Google Beefs Up Security With Chrome 2FA, Login Restrictions For Ancient Androids
At some point, legacy Android device owners need to let go of their old devices or eventually cybersecurity issues and data loss will become a problem. It seems Google is trying to give the people still holding out a gentle nudge, as it has been disclosed that the company will be disabling Google account sign-in on devices running Android 2.3.7 (Gingerbread) or lower come September 27th. Meanwhile, Google is working on a new security feature for Google Chrome which offers two-factor authentication within the browser.
Discovered over the weekend, that users on the nearly decade-old Android version 2.3.7 and older versions are effectively being kicked out. In an email sent to customers still lingering, Google explicitly explained that “Signing in to your account on Google apps will no longer be supported.” This will also likely affect you if you reset the older device and try to sign in again or change a password and get forcibly signed out.
Simultaneously, Google is releasing a new feature that allows two-factor authentication through Google Chrome. Beginning with Chrome 93, which is currently in beta on Android, users will be able to confirm whether it is them signing into a Google account. Unlike the current login approval, this feature will also use caBLE (cloud-assisted Bluetooth Low Energy) to connect to the device that is being logged in to confirm that this is a nearby device.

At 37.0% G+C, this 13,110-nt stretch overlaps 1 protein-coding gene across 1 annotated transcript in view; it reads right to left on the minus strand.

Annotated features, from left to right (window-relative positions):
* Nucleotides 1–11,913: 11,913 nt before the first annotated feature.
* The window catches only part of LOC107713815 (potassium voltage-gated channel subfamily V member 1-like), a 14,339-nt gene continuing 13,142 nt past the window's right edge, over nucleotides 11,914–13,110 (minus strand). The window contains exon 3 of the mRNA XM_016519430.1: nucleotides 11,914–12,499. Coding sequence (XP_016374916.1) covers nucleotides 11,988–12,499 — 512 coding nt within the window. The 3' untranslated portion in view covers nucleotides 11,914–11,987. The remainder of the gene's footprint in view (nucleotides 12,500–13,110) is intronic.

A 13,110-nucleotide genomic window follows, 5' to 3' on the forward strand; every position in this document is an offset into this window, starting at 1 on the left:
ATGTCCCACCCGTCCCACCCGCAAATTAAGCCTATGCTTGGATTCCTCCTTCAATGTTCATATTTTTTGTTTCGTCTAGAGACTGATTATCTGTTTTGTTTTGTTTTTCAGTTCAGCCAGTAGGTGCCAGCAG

Sadly, this nifty 2FA security key method is not quite ready to be rolled out to the masses yet. However, when it is, it will require that phones are signed in to the same account and have sync enabled to be used according to 9to5Google.
With both changes, it seems Google is steadily working toward a goal of “out with the old, in with the new.” However, it does not seem all that bad to us, but let us know what you think in the comments below.